Up to 10 million female fetuses may have been aborted in India over the past two decades following prenatal gender checks, according to a study published in a leading British medical journal.

In a country where many regard daughters as a liability, researchers found second children were less likely to be girls if the firstborn child was a girl. They also found that the deficit in the number of girls born as a second child was more than twice as great among educated mothers than among illiterate ones.

Daughters traditionally belong to future husbands' families in India, which maintains the custom of dowry.

According to the report published in the Lancet on Monday, the researchers studied data on female fertility from a continuing Indian national survey, analyzing information on 133,738 births.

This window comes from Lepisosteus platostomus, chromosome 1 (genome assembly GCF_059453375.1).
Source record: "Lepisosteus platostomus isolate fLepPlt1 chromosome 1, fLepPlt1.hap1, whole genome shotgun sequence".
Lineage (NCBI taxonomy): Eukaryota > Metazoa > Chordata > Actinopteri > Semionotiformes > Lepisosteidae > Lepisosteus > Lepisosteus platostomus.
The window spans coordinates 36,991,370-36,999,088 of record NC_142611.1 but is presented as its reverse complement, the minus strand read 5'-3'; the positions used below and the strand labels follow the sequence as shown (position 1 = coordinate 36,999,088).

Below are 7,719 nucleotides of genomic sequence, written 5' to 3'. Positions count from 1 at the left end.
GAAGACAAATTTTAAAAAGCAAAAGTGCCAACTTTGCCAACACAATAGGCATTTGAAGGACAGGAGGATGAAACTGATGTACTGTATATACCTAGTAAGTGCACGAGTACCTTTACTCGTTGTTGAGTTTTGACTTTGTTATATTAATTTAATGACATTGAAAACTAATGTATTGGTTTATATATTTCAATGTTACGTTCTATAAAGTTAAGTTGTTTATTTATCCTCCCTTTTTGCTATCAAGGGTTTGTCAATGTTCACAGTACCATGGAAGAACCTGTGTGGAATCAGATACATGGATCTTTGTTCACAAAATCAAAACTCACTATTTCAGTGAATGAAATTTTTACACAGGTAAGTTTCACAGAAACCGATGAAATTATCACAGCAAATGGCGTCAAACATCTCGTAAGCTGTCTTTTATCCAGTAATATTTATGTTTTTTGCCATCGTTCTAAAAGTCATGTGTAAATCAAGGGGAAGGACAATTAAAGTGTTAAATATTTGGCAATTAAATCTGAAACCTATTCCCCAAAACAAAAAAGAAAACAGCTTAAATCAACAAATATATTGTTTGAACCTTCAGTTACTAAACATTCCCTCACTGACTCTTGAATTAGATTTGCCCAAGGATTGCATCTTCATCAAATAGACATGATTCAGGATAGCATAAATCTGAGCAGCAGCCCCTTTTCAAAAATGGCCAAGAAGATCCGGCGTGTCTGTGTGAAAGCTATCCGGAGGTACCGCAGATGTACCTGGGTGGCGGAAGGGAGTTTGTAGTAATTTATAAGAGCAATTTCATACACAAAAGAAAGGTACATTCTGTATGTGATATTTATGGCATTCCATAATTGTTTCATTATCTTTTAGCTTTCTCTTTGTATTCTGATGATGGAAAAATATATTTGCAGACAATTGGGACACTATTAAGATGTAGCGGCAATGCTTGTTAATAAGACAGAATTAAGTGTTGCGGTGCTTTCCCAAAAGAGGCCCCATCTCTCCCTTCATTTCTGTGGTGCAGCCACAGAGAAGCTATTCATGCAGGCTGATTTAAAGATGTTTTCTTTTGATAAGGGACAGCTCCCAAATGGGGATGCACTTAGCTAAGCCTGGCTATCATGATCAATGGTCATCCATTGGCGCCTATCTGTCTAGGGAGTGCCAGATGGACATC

Based on the natural gender ratio from other countries, they estimated that 13.6 million to 13.8 million girls should have been born in 1997 in India. However, 13.1 million were reported, the study said.

"We conservatively estimate that prenatal sex determination and selective abortion accounts for 0.5 million missing girls yearly," the study said.

"If this practice has been common for most of the past two decades since access to ultrasound became widespread, then a figure of 10 million missing female births would not be unreasonable," it said.

Ultrasound, used to check a fetus' health, can also find out its gender.

In India, fetal sex determination and medical termination of pregnancy on the basis of a fetus' gender have been illegal since 1994.

"However, there was ample published evidence of rampant sex determination and female feticide," it said.

The preference for boys has skewed the gender ratio in India, a nation of more than 1 billion people. The number of girls per 1,000 boys declined in the country from 945 in 1991 to 927 in 2001, according to government census-takers.